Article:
Luxon is selling this as a continuation of Bill English’s “social investment” approach, and therefore as a type of “compassionate conservativism”. Of course, there are many questions about the practicalities of the scheme. And it’s likely that there really isn’t any ability for a National government to truly sanction beneficiaries by taking away their benefits. Such a sanction causes more problems than National would be solving. And this is probably why Luxon failed to give any real details on this element of the policy.
Is National becoming the “nasty party”?
Critics will be keen to paint National as playing to their base, and being out of touch with ordinary voters – in effect shifting further to the right. And yet there were interesting elements in the weekend that contradict this.
For example, although Luxon is focusing much of his rhetoric on “Labour government wastage”, his party continues to talk about the things they will spend more on. For example, Gerry Brownlee was reported as arguing for more spending on the Ministry of Foreign Affairs and Trade.
In the big-spending area of health, National is also promising to spend more. Luxon had problems during the week with his confused position on whether the party would inflation-protect spending. But he ended up recommitting to spending billions more. And during the weekend, the party’s health spokesperson Shane Reti spoke about how the country’s health crisis meant that considerably more would need to be spent on health professionals.
Other parts of the welfare state might also be significantly bolstered by a National Government – especially in terms of early childhood education. Richard Harman reports: “delegates enthusiastically approved a remit calling for 20 hours of free Early Childhood Education hours for pre-schoolers.”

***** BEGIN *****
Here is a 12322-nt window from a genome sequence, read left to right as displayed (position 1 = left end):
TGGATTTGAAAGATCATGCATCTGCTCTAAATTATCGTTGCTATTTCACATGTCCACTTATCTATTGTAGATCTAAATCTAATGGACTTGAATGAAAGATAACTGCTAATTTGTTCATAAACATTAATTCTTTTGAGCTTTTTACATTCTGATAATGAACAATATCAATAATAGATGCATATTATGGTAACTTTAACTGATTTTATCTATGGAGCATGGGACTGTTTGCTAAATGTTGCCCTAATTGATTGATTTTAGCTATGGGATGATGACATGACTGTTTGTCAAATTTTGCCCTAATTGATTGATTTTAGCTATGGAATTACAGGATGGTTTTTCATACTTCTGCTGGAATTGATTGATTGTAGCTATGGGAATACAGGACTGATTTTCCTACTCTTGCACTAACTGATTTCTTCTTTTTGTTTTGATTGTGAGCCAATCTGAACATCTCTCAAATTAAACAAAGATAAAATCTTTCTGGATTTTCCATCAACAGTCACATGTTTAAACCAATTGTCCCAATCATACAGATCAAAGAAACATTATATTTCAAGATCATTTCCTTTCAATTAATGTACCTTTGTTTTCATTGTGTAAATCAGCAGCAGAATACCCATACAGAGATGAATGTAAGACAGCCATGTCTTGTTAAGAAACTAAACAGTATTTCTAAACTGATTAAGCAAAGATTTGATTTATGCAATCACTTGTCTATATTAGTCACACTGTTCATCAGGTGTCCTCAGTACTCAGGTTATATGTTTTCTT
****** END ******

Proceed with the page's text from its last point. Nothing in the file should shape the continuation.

Despite some of these policies showing that National might not be the austere party of radical right that some critics want to believe that it is, there are still some policies that are starting to make National more distinctive under Luxon’s leadership. As political journalist Sam Sachdeva says today about National’s shifts: “It could be the start of an election campaign fought on sharp ideological contrasts”.
Similarly, Luke Malpass says National’s critiques of Labour are becoming clearer and stronger, and this is “setting the stage for the most sharply ideological election in a very long time. On many issues there are sharp differences: over tax, how centralised public services should be (three waters, health, polytechnics), immigration.”